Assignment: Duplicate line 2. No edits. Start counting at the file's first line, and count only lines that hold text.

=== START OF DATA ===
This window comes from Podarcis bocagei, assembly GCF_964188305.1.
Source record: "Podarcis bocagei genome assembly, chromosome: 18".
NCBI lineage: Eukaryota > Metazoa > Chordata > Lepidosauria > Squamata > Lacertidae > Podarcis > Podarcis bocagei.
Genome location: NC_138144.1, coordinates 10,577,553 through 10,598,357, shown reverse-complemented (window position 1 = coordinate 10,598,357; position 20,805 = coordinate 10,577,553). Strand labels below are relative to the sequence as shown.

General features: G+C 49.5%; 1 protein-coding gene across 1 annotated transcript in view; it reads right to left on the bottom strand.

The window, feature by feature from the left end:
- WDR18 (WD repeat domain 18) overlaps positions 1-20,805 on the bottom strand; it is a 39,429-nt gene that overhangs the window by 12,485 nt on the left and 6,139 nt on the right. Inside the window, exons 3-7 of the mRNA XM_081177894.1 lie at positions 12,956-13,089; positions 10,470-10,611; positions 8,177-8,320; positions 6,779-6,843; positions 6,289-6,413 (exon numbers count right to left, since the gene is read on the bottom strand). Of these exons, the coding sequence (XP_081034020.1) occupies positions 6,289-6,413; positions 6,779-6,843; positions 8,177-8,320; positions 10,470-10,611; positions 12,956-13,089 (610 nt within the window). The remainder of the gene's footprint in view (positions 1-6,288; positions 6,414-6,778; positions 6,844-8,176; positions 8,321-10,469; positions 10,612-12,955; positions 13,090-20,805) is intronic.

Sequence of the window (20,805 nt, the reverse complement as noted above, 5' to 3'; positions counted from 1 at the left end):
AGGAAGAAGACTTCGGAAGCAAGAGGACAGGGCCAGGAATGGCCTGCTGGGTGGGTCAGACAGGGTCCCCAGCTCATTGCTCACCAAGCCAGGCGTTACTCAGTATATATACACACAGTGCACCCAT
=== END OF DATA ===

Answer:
Source record: "Podarcis bocagei genome assembly, chromosome: 18".